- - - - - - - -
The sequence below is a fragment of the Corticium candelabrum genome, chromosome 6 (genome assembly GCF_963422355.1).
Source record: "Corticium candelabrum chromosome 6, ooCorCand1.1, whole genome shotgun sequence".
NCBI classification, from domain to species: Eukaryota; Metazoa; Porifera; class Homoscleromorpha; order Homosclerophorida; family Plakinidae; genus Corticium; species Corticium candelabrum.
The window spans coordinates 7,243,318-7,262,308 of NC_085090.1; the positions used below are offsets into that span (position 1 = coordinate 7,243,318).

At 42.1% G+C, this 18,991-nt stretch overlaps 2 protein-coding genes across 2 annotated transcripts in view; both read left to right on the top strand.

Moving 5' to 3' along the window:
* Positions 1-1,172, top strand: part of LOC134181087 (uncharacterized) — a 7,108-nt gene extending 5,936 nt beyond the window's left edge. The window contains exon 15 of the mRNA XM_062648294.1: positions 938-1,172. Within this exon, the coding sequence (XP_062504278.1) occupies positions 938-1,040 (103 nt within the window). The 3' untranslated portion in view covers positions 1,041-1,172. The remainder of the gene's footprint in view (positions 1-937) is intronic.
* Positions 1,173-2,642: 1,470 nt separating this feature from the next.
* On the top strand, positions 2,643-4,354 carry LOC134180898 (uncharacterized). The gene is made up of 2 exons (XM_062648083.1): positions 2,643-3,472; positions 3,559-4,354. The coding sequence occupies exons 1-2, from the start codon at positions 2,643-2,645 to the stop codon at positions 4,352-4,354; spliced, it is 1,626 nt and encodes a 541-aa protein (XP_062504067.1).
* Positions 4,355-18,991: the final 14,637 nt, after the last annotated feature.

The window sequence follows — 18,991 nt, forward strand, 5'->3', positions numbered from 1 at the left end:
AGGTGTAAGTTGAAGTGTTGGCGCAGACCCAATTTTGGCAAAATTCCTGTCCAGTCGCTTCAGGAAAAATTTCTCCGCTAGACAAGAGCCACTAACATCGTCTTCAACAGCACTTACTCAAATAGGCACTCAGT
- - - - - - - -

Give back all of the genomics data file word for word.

The sequence below is a fragment of the Corticium candelabrum genome, chromosome 6 (genome assembly GCF_963422355.1).
Source record: "Corticium candelabrum chromosome 6, ooCorCand1.1, whole genome shotgun sequence".
NCBI classification, from domain to species: Eukaryota; Metazoa; Porifera; class Homoscleromorpha; order Homosclerophorida; family Plakinidae; genus Corticium; species Corticium candelabrum.
The window spans coordinates 7,243,318-7,262,308 of NC_085090.1; the positions used below are offsets into that span (position 1 = coordinate 7,243,318).

At 42.1% G+C, this 18,991-nt stretch overlaps 2 protein-coding genes across 2 annotated transcripts in view; both read left to right on the top strand.

Moving 5' to 3' along the window:
* Positions 1-1,172, top strand: part of LOC134181087 (uncharacterized) — a 7,108-nt gene extending 5,936 nt beyond the window's left edge. The window contains exon 15 of the mRNA XM_062648294.1: positions 938-1,172. Within this exon, the coding sequence (XP_062504278.1) occupies positions 938-1,040 (103 nt within the window). The 3' untranslated portion in view covers positions 1,041-1,172. The remainder of the gene's footprint in view (positions 1-937) is intronic.
* Positions 1,173-2,642: 1,470 nt separating this feature from the next.
* On the top strand, positions 2,643-4,354 carry LOC134180898 (uncharacterized). The gene is made up of 2 exons (XM_062648083.1): positions 2,643-3,472; positions 3,559-4,354. The coding sequence occupies exons 1-2, from the start codon at positions 2,643-2,645 to the stop codon at positions 4,352-4,354; spliced, it is 1,626 nt and encodes a 541-aa protein (XP_062504067.1).
* Positions 4,355-18,991: the final 14,637 nt, after the last annotated feature.

The window sequence follows — 18,991 nt, forward strand, 5'->3', positions numbered from 1 at the left end:
AGGTGTAAGTTGAAGTGTTGGCGCAGACCCAATTTTGGCAAAATTCCTGTCCAGTCGCTTCAGGAAAAATTTCTCCGCTAGACAAGAGCCACTAACATCGTCTTCAACAGCACTTACTCAAATAGGCACTCAGT